Monday, 17 January 2011

Legally Acceptable Representative vs Impartial Witness

ICH-GCP describes a 'Legally Acceptable Representative' as 'an individual or judicial or other body authorised under applicable law to consent, on behalf of a prospective subject, to the subject's participation in the clinical trial.' (1.37)
A Legally Acceptable Representative (LAR) only consents on behalf of a prospective subject if the subject is unable to give consent. (4.8.5).
The LAR is distinctly different from an impartial witness. in 4.8.9 ICH-GCP clearly indicates that an impartial witness is used if a subject (or the LAR) is unable to read.
Sponsor companies may request the counter signature of a witness more often than ICH stipulates, and some request it as a matter of standard procedure. Doing more than the miminum standard of ICH-GCP is certainly allowed.
The easiest way to distinguish between the function/use of the Impartial Witness vs the LAR is to think about who really consents. If it is the subject himself who consents, and is able to consent, no LAR is needed. The LAR is only intended for those situations where the subject is unable to consent. For example in case of underage (not 'of the age of consent') subjects, mentally impaired subjects or trials set in emergency situations.
In all the situations where a subject is unable to consent and still included in the trial, it was foreseeable. We don't do trials including vulnerable subjects (and a subject who is unable to consent is by definition vulnerable) unless we have no alternative, and in which case the IRB/IEC has specifically approved of the use of such subjects and of the informed consent procedure used.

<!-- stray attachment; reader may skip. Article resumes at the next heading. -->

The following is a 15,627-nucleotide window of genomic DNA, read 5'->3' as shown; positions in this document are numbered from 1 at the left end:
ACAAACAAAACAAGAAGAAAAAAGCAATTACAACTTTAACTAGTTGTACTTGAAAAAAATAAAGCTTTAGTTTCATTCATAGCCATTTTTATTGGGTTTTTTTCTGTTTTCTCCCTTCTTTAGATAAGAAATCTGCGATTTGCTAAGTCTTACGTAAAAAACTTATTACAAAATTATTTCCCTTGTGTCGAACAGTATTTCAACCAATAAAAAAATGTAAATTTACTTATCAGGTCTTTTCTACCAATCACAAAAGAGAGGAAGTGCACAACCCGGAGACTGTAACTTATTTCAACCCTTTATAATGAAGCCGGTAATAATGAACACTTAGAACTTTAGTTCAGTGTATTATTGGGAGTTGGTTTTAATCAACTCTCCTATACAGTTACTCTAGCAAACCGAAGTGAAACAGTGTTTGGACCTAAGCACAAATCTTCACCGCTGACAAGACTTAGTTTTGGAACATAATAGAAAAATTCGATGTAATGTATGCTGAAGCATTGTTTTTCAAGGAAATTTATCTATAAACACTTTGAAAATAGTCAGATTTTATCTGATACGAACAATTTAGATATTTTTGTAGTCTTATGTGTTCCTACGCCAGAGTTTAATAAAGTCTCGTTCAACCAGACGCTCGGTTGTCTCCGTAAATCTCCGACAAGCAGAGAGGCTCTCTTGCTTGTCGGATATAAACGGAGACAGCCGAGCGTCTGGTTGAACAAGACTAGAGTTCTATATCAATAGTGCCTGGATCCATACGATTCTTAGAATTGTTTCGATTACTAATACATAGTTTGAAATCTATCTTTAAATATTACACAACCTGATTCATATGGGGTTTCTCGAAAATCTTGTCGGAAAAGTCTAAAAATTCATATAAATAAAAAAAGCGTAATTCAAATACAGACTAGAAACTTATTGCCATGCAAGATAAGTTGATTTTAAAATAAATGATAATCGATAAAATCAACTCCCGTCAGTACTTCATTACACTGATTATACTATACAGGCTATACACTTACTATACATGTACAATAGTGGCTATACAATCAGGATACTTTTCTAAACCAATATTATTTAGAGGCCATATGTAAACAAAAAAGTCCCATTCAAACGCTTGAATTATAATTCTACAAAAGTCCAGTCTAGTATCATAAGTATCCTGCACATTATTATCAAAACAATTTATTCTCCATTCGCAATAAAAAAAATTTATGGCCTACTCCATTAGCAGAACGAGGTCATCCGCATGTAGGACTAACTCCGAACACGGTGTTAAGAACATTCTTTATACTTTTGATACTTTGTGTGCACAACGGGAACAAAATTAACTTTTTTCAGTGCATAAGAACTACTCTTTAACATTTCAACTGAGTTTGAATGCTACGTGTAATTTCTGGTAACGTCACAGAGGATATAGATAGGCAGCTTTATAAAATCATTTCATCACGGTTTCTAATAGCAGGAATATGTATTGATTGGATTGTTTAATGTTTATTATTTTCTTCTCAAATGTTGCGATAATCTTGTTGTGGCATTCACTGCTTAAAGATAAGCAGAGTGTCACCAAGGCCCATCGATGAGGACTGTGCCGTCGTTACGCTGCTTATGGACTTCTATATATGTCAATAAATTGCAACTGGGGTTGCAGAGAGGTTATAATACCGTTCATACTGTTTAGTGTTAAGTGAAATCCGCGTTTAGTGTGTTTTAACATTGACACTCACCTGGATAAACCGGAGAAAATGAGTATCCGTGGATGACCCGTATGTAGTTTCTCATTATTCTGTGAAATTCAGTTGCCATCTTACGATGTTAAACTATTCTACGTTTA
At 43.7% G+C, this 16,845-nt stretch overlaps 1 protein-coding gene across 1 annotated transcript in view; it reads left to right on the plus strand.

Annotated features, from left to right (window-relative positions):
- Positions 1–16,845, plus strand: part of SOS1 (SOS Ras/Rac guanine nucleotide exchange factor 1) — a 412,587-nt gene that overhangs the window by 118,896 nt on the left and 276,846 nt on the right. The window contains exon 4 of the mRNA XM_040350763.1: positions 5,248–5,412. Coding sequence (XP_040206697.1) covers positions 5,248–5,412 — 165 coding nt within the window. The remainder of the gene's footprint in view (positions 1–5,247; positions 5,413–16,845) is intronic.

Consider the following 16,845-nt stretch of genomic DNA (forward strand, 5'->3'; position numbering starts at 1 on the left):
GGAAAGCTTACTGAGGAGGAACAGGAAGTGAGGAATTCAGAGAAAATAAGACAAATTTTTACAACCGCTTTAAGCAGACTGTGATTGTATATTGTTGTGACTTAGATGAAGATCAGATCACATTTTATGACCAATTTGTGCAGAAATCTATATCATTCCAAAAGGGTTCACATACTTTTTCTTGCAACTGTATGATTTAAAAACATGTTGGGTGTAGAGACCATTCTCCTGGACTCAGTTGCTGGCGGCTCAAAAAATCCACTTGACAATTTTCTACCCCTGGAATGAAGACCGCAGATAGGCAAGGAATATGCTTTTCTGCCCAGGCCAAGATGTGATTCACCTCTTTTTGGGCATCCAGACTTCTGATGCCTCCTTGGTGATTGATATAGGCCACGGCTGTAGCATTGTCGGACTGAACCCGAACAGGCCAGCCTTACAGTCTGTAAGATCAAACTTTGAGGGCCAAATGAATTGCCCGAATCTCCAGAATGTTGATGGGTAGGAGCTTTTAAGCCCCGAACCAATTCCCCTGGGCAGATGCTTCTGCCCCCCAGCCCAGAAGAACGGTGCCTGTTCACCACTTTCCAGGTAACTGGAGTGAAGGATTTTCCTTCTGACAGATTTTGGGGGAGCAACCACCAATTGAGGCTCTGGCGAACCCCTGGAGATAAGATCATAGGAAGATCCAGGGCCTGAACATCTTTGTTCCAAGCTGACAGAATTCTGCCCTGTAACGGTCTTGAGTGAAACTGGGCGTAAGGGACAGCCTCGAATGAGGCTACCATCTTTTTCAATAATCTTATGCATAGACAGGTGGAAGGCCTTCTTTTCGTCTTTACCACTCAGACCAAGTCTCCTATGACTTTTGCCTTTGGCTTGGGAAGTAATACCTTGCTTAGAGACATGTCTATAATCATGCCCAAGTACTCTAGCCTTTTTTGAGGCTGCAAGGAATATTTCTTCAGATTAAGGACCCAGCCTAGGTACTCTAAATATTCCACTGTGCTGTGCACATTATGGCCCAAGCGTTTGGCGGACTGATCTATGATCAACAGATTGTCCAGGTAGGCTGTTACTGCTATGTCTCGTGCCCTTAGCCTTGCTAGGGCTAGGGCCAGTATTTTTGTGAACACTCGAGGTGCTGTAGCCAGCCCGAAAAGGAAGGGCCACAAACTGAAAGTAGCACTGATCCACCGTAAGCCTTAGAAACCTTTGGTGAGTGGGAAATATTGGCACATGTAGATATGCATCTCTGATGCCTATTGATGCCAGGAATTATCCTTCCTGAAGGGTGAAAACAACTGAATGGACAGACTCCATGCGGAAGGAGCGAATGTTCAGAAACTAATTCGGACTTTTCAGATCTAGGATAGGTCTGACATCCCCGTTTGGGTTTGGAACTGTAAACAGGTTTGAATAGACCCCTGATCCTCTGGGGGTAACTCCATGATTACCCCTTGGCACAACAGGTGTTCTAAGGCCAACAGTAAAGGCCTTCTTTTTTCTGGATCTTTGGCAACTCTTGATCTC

A witness never consents on behalf of a subject. A witness, by signing, attests that the information in the consent form and any other written information was accurately explained to, and apparently understood by, the subject or the subject's LAR and that the consent was given gold


  1. Dear Eric,

    Your discussion is very good. Please help me clarify a doubt. Consider a subject with Cirrhosis who has developed trembling hands and cannot sign. Can he consent using an IW? Or must he use an LAR?

  2. Thanx a lot the information you provided is great sir and makes it very clear to understand.

  3. Can LAR or relatives of the subject become impartial witness. In a case of 55 year old lady subject who can not read and write but able to take decision on her own wish to participate in the diabetics trial. Her Husband accompany her during consent process and since she is unable to read the consent Investigator decides to request her husband to be an impartial witness. Is this correct.
    Next question is can subject's relative (not LAR) can be used as impartial witness.

  4. Please tell me fast Who will fill the informed consent form details like subjects initials etc